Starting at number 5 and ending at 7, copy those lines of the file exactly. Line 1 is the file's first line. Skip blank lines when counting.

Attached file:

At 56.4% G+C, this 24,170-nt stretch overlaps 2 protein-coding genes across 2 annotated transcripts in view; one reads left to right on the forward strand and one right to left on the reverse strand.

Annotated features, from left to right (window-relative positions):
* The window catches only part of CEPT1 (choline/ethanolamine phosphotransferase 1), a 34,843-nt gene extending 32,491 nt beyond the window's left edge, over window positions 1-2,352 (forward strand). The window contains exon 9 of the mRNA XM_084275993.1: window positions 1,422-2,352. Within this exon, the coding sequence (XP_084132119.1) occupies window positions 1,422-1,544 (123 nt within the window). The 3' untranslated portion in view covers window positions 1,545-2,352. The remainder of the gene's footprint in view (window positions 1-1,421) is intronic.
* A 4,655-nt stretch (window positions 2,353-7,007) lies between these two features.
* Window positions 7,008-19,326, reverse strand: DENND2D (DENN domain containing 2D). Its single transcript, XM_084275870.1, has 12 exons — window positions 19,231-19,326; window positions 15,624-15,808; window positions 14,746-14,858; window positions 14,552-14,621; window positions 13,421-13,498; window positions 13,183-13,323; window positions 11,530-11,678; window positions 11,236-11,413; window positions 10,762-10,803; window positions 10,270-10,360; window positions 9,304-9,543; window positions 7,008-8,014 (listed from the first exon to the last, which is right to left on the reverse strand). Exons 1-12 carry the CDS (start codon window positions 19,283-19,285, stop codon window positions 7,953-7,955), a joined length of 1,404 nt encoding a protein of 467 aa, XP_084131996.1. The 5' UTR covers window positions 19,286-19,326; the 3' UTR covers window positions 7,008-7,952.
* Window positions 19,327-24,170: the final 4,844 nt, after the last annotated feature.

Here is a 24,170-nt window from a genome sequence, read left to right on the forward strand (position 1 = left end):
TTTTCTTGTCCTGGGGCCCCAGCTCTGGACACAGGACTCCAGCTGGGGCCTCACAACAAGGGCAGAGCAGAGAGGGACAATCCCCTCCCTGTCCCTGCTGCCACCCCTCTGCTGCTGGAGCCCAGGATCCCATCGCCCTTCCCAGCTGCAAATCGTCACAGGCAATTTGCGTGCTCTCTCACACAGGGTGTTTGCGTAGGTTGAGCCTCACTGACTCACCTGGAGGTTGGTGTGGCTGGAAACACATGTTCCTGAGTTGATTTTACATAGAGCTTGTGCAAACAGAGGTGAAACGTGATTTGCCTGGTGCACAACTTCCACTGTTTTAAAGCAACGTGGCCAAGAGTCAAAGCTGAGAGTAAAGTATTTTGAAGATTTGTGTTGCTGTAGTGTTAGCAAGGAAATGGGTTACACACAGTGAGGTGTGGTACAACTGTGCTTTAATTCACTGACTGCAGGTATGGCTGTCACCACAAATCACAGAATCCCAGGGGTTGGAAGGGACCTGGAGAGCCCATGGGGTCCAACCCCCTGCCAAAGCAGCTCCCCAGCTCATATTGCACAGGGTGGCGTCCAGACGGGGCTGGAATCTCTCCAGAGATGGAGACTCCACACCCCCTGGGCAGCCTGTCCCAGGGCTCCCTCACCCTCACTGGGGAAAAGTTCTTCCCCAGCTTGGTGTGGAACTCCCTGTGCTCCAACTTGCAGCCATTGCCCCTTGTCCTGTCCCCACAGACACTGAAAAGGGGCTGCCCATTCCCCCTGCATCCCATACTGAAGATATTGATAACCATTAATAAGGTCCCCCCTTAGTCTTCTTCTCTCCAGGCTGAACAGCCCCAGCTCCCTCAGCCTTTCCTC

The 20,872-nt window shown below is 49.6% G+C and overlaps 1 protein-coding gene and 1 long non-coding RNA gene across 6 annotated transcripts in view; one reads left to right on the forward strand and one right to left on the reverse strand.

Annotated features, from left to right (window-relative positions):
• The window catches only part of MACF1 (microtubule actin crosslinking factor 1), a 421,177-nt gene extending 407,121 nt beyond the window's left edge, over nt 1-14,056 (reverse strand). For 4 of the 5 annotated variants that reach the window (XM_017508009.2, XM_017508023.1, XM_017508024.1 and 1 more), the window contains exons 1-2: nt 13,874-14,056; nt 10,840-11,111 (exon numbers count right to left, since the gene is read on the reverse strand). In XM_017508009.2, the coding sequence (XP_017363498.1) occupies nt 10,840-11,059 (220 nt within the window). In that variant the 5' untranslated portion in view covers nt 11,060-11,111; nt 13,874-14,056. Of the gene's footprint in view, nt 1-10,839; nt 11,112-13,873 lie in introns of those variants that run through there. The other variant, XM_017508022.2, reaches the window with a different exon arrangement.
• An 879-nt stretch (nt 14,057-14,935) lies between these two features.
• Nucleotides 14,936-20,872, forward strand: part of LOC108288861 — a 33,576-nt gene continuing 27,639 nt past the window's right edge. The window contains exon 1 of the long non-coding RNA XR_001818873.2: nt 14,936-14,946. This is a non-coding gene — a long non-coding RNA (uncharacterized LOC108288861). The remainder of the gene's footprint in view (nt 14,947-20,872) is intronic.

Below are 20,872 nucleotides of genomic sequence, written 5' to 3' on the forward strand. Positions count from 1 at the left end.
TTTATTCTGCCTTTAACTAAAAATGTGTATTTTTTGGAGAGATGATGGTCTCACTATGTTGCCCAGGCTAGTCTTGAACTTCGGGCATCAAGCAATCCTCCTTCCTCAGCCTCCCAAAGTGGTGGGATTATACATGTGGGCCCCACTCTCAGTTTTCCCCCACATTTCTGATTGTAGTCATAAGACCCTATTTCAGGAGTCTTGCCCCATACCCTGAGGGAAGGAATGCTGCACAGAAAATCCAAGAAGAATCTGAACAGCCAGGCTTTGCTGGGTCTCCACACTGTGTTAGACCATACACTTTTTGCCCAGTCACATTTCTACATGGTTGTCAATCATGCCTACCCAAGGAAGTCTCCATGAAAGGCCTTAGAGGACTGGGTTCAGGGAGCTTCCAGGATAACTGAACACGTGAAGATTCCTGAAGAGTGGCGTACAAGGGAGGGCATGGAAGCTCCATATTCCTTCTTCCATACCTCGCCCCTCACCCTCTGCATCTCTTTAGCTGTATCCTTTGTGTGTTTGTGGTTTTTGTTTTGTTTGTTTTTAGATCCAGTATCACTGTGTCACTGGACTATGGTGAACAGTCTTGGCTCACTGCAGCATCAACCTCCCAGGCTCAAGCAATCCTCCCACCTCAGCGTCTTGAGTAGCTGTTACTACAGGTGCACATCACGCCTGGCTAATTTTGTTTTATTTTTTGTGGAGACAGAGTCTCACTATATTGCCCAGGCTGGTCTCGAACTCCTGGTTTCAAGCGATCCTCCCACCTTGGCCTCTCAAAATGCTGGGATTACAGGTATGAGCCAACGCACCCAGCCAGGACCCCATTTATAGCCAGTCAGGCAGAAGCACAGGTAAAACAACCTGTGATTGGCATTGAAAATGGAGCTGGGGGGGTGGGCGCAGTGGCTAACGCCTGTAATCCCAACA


* Window positions 7,008-19,326, reverse strand: DENND2D (DENN domain containing 2D). Its single transcript, XM_084275870.1, has 12 exons — window positions 19,231-19,326; window positions 15,624-15,808; window positions 14,746-14,858; window positions 14,552-14,621; window positions 13,421-13,498; window positions 13,183-13,323; window positions 11,530-11,678; window positions 11,236-11,413; window positions 10,762-10,803; window positions 10,270-10,360; window positions 9,304-9,543; window positions 7,008-8,014 (listed from the first exon to the last, which is right to left on the reverse strand). Exons 1-12 carry the CDS (start codon window positions 19,283-19,285, stop codon window positions 7,953-7,955), a joined length of 1,404 nt encoding a protein of 467 aa, XP_084131996.1. The 5' UTR covers window positions 19,286-19,326; the 3' UTR covers window positions 7,008-7,952.
* Window positions 19,327-24,170: the final 4,844 nt, after the last annotated feature.

Here is a 24,170-nt window from a genome sequence, read left to right on the forward strand (position 1 = left end):